Yet although Slaughter argues convincingly that workplaces must become more flexible, didn’t her own Washington tipping-point simply fall into the category of ‘stuff happens’? Her son needed her, just as he would have needed his father if the positions were reversed. She readily agrees: ‘I was hired for a job that depended on world events which are incredibly unpredictable. There are a whole class of jobs — and that was one — where there’s nothing you can do about that. That part of my story was that, with every advantage in the world, I still had to make a choice. What is it like for women who don’t have every advantage?’
The book openly reveals Slaughter arguing with her own prejudices, as she adjusts to her main message that we need to value caring just as much as lucrative, high-octane careers. She reminds herself that the banker or businessperson is no more important in the room than the teacher or the nurse. At the same time she herself is hungry for stellar professional advancement. Britain’s year-long maternity leave (which I confess to having taken twice) makes her anxious: ‘If I went away for a year I would worry that I’d lost my edge.’ In terms of an appetite for Scandi-style social policy, I think she would like a bite of a Danish, but she couldn’t swallow a whole one. Yet Slaughter is also honest in raising tricky questions around family expectations and female domestic perfectionism that others prefer to gloss over, at least until it hits them in the face. It’s not so much ‘lean in’ as ‘think it through’.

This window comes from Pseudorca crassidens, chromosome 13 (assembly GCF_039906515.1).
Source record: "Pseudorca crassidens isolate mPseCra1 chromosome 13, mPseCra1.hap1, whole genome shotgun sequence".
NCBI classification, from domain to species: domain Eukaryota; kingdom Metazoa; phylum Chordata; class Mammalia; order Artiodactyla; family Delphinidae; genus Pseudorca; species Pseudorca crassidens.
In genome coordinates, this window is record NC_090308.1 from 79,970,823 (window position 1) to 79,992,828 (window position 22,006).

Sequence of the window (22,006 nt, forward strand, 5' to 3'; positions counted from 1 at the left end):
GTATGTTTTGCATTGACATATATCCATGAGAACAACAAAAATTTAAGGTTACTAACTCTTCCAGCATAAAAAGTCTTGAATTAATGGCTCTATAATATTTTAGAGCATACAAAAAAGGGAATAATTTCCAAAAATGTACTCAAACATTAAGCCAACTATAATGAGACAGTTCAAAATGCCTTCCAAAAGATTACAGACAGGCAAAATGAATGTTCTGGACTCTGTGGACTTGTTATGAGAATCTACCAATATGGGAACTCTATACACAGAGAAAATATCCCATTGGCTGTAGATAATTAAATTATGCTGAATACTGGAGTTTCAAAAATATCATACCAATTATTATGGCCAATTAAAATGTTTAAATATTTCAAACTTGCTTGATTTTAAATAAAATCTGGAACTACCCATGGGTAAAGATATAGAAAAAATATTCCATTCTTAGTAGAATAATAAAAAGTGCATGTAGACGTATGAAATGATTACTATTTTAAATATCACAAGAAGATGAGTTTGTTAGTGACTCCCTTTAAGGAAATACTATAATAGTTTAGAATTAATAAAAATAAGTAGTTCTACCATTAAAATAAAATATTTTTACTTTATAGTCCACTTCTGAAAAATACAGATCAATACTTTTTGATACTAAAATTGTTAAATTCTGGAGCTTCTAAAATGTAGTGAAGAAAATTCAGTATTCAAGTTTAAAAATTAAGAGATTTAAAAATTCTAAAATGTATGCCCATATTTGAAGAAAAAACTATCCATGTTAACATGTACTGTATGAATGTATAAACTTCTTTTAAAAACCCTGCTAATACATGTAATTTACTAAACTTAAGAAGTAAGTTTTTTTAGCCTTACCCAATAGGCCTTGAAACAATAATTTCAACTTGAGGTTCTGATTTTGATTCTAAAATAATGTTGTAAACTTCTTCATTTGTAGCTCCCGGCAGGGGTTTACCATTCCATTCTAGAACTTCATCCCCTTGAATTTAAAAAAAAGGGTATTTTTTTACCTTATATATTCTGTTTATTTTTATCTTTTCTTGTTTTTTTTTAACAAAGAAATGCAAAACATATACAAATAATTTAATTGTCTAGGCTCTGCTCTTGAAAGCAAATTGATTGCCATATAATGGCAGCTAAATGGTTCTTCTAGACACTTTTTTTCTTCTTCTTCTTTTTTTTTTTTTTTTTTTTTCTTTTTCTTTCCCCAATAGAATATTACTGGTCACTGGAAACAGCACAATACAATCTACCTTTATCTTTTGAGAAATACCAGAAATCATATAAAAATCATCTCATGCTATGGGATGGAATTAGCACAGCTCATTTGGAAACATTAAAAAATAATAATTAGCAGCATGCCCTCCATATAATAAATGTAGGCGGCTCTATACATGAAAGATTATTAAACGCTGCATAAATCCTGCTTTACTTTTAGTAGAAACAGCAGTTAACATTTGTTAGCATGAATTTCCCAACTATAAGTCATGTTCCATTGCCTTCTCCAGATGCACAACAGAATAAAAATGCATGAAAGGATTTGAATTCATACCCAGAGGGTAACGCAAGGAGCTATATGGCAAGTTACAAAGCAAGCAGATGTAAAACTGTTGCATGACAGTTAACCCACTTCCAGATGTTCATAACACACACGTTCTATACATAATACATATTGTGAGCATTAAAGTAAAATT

I ask her to put her foreign policy hat back on. In the State Department, she was an advocate for the 2011 US intervention against Gaddafi in Libya, a country which is now a dangerously volatile mess. Did US policy-makers, herself included, underestimate the swift, brutal rise of Islamism there? No, she says, but at the time ‘I thought we were stopping a Rwanda-type massacre’ in Benghazi and ‘What happened was that Nato then turned that into “this is an intervention to unseat this guy’’.’ She has long called for a humanitarian intervention in Syria to stop Assad dropping bombs on his own people and bring him to the negotiating table.
Her older son’s in college now and doing well, having unintentionally bounced his mother into a whole new area of policy expertise. Would she go back into government? ‘You know, I wouldn’t rule it out,’ she says. I think maybe Washington should get ready for the return of Slaughter.